Re: [unrev-II] Re: OHS Meeting at SRI on 010122 Demonstrate BrowseUp

From: Eugene Eric Kim (
Date: Thu Jan 25 2001 - 13:24:09 PST

  • Next message: Jack Park: "Re: [unrev-II] More on GZigZag"

    On Tue, 23 Jan 2001, Eric Armstrong wrote:

    > As I recall, "we" (as a group) disliked that notion, at
    > the time, because we wanted people to use a "vanilla
    > browser", without having to do anything special to the
    > client.
    > I take it that our collective opinion is now more
    > in favor of a smarter client?
    > How much effort is it to install that proxy, anyway?
    > Or is it pretty transparent? (Or does a remote server
    > actually serve as the "proxy", so that you have to visit
    > that server and, from there, go to other points on the
    > Web?

    As Jack pointed out, using the term "proxy server" in his original
    description was misleading, although there's no reason why the system
    couldn't be implemented that way. At the risk of repeating what others
    have already stated, here's my summary, along with some brief commentary.

    BrowseUp allows you to create links from any HTML page to any other HTML
    page. It consists of:

    - a link server, which stores these links.
    - an Internet Explorer plug-in, which downloads links from the link
      server, and overlays those links on top of the currently displayed web
      page. The plug-in also allows you to create links by dragging and

    The links are granular, and optionally bidirectional. You can also
    annotate the links. The link server stores all of this information, as
    well as thumbnails of the information being linked, and the "quality" of
    the links. Link quality is an attribute used for displaying available
    links, that is based on the frequency a link is viewed and presumably
    other information as well.

    The link server is written in Java, and apparently communicates on top of
    HTTP. They were apparently designed to be widely distributed, so that
    these link servers could be found all over the Net. BrowseUp has some
    solution for problems such as link integrity and modified documents,
    although I think I may have missed that part of the discussion.

    There was some discussion about social consequences of unrestricted
    linking that was interesting and important, but I won't rehash them here.

    Some thoughts:

    1. The link server is, in my opinion, of greatest immediate interest to
    the project. Many of its requirements seem to overlap with ours, with
    some limitations and quirks. For example, the thumbnails are an
    interesting feature, but I wonder if the bandwidth and storage overhead
    is worth it.

    2. The plug-in is a win, but it's not necessarily the short-term direction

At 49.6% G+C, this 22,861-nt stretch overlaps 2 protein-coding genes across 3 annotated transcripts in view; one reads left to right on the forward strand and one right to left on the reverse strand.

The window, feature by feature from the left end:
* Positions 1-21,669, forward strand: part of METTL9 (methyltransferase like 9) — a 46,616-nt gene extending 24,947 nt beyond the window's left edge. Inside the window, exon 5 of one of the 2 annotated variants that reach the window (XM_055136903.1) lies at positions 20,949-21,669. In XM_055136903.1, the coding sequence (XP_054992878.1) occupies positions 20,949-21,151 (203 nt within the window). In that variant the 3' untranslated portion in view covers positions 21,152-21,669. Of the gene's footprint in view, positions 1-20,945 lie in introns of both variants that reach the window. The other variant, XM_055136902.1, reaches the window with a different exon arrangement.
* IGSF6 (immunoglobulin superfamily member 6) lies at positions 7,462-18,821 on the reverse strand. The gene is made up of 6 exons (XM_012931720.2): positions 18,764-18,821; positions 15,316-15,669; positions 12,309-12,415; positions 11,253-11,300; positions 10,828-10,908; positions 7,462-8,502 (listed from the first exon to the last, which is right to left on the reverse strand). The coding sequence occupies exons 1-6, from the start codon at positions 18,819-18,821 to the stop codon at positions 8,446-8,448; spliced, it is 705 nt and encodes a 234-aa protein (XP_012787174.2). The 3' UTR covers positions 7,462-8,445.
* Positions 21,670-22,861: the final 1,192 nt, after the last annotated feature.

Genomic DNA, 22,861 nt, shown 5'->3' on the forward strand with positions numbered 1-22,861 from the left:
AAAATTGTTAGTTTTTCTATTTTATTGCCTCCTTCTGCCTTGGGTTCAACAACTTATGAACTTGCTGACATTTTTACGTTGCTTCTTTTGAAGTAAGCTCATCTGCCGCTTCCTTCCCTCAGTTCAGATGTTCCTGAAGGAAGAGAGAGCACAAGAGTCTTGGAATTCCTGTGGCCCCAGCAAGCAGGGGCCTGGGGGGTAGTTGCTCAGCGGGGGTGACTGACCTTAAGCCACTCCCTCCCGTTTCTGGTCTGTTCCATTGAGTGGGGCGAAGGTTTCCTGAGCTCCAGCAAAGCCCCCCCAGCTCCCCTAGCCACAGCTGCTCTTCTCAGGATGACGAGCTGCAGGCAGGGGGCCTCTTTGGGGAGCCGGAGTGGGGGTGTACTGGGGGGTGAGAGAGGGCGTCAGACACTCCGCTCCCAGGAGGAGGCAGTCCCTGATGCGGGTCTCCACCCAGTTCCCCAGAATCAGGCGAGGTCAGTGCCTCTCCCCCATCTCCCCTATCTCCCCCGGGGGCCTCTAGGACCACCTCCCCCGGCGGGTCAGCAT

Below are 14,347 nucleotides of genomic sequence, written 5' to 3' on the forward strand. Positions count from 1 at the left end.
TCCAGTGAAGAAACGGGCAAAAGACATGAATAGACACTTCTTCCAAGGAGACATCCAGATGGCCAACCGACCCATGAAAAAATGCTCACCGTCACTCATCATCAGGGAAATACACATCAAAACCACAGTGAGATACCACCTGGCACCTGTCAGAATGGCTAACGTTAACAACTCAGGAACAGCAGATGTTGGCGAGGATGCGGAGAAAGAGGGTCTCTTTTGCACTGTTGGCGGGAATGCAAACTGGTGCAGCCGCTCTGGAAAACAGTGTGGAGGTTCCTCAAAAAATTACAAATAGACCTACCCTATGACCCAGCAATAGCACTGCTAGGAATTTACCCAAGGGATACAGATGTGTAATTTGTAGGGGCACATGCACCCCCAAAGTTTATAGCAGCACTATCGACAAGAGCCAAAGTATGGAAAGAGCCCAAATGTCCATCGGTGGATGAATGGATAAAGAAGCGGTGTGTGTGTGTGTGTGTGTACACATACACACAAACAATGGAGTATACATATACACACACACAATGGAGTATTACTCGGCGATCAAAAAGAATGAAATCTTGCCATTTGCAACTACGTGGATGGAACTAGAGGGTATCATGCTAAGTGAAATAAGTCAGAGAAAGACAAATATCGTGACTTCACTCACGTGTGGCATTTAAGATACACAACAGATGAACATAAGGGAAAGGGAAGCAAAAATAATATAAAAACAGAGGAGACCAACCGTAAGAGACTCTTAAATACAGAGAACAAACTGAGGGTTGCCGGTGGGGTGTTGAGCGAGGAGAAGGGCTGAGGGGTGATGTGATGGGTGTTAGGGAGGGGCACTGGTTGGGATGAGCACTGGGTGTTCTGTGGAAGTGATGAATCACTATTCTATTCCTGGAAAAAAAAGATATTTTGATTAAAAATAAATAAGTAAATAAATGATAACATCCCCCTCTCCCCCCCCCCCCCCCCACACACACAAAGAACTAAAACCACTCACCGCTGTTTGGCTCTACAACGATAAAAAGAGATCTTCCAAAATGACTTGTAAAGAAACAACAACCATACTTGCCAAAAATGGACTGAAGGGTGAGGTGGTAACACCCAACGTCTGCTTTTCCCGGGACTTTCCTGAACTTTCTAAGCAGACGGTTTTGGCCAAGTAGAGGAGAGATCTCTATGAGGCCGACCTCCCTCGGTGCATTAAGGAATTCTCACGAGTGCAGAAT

that the core project should move in. The link server would enable us to
    move in a number of directions, from browser plug-ins to proxy servers to
    custom clients. There's a lot of room for evolution here. At the
    meeting, Lee said that he would like to see a Nelson-style transclusion
    view of links and documents (where documents are displayed side by side,
    with lines showing the interconnected links). I see no reason why such a
    view is not possible using BrowseUp's underlying system; they just haven't
    built it yet.

    3. I think collaboration is highly desirable, and a reasonable
    possibility. Alon seemed genuinely interested in seeing link databases
    pop up all over the world, and seemed open to the possibility of open
    sourcing parts or all of their system in order to enable this (and
    collaborate with us).

    What are the next steps? I know Doug is pursuing the collaboration angle,
    but there are certainly things that we can do in the meantime. The best
    is to just try using the tool. I think there are many things we can learn
    about some of its fundamental linking features and about BrowseUp's own
    implementation of these features, which could lead to:

        - a refinement of requirements for the OHS
        - formal usability studies, which could also help refine requirements
          (part of the coevolution strategy) as well as serve as a marketing
          vehicle for some of the OHS's features. (i.e. "Studies showed that
          link typing improved productivity by 512%.")

    The plug-in is available from, and I'm sure Alon
    and company would welcome feedback.


    +=== Eugene Eric Kim ===== ===== ===+
    |       "Writer's block is a fancy term made up by whiners so they        |
    +=====  can have an excuse to drink alcohol."  --Steve Martin  ===========+

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